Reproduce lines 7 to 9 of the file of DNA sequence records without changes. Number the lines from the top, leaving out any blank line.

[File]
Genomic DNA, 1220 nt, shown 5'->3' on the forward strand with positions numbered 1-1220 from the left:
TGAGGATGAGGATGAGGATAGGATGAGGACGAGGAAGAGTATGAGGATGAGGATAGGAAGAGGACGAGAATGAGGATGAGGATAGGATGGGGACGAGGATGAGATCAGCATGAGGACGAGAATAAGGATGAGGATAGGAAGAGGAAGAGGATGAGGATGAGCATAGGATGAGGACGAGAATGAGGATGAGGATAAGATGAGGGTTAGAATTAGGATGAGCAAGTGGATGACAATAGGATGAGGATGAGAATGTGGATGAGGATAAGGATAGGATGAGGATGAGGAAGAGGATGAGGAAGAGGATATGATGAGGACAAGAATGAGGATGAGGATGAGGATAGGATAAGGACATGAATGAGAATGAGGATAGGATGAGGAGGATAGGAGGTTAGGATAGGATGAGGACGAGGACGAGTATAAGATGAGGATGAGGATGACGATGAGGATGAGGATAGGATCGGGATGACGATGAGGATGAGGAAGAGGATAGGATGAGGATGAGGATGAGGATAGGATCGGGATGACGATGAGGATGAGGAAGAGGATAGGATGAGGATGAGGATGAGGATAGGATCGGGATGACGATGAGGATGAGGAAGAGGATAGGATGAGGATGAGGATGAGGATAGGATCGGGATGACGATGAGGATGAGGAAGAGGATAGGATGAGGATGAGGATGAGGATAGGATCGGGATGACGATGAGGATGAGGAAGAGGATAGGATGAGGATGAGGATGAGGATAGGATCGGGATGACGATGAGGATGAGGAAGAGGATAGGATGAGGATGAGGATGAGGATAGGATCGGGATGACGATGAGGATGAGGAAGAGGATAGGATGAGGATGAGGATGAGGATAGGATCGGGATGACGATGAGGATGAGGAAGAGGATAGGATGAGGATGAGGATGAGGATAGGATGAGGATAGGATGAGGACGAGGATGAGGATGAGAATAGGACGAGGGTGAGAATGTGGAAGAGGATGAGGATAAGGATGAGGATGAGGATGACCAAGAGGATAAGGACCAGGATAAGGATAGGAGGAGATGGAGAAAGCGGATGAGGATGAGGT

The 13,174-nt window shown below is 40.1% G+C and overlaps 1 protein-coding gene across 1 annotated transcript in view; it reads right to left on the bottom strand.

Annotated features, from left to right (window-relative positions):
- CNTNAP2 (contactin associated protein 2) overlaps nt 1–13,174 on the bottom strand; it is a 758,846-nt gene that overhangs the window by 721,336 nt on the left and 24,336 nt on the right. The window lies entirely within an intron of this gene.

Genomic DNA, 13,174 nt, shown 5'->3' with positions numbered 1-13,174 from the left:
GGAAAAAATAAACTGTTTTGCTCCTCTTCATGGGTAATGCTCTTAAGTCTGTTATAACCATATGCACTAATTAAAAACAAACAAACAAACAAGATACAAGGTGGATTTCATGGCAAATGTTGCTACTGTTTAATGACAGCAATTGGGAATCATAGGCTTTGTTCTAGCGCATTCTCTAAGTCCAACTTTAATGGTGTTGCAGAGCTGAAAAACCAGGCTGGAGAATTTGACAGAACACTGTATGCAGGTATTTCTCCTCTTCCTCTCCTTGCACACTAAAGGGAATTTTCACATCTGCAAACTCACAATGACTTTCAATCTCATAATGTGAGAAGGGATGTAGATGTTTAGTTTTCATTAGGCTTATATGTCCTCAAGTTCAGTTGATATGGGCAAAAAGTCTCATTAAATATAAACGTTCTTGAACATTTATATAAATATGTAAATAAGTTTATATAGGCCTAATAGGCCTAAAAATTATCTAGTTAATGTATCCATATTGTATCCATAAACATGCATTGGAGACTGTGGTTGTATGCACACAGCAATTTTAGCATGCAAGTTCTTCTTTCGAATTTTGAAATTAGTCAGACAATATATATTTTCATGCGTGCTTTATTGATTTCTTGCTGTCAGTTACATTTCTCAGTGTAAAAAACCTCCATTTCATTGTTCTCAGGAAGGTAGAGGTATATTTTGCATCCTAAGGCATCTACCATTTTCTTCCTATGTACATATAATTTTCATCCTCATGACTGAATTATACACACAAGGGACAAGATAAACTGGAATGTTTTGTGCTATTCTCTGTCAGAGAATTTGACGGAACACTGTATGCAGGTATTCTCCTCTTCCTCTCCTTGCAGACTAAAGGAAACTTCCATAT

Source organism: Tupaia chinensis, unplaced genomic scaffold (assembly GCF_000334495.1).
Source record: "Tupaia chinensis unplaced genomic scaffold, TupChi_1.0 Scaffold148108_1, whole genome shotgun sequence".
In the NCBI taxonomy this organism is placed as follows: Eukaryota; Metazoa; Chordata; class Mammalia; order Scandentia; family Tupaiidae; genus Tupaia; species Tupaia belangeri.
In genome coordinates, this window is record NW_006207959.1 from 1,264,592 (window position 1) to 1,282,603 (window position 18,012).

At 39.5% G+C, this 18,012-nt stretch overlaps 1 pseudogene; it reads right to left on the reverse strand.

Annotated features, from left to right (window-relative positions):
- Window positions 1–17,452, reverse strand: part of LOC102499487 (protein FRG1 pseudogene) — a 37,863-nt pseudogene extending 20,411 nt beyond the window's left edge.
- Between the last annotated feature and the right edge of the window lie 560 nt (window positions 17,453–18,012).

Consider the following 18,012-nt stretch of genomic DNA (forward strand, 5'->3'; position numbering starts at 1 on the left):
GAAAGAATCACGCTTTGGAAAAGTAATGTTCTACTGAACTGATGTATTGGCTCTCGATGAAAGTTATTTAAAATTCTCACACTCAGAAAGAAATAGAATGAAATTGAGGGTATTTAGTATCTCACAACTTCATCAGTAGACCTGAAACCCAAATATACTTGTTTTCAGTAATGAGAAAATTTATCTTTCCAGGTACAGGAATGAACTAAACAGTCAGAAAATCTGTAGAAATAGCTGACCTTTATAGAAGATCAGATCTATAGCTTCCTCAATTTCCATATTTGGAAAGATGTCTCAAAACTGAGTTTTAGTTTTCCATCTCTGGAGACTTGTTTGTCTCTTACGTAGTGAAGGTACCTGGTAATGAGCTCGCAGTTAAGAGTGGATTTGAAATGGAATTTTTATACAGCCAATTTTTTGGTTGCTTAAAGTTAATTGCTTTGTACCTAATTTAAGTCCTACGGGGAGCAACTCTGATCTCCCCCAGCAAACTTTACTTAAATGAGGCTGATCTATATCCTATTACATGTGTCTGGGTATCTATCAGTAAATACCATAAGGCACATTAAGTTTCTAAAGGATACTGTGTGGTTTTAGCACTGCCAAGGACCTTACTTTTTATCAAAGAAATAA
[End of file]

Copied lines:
GGAAAAAATAAACTGTTTTGCTCCTCTTCATGGGTAATGCTCTTAAGTCTGTTATAACCATATGCACTAATTAAAAACAAACAAACAAACAAGATACAAGGTGGATTTCATGGCAAATGTTGCTACTGTTTAATGACAGCAATTGGGAATCATAGGCTTTGTTCTAGCGCATTCTCTAAGTCCAACTTTAATGGTGTTGCAGAGCTGAAAAACCAGGCTGGAGAATTTGACAGAACACTGTATGCAGGTATTTCTCCTCTTCCTCTCCTTGCACACTAAAGGGAATTTTCACATCTGCAAACTCACAATGACTTTCAATCTCATAATGTGAGAAGGGATGTAGATGTTTAGTTTTCATTAGGCTTATATGTCCTCAAGTTCAGTTGATATGGGCAAAAAGTCTCATTAAATATAAACGTTCTTGAACATTTATATAAATATGTAAATAAGTTTATATAGGCCTAATAGGCCTAAAAATTATCTAGTTAATGTATCCATATTGTATCCATAAACATGCATTGGAGACTGTGGTTGTATGCACACAGCAATTTTAGCATGCAAGTTCTTCTTTCGAATTTTGAAATTAGTCAGACAATATATATTTTCATGCGTGCTTTATTGATTTCTTGCTGTCAGTTACATTTCTCAGTGTAAAAAACCTCCATTTCATTGTTCTCAGGAAGGTAGAGGTATATTTTGCATCCTAAGGCATCTACCATTTTCTTCCTATGTACATATAATTTTCATCCTCATGACTGAATTATACACACAAGGGACAAGATAAACTGGAATGTTTTGTGCTATTCTCTGTCAGAGAATTTGACGGAACACTGTATGCAGGTATTCTCCTCTTCCTCTCCTTGCAGACTAAAGGAAACTTCCATAT

Source organism: Tupaia chinensis, unplaced genomic scaffold (assembly GCF_000334495.1).
Source record: "Tupaia chinensis unplaced genomic scaffold, TupChi_1.0 Scaffold148108_1, whole genome shotgun sequence".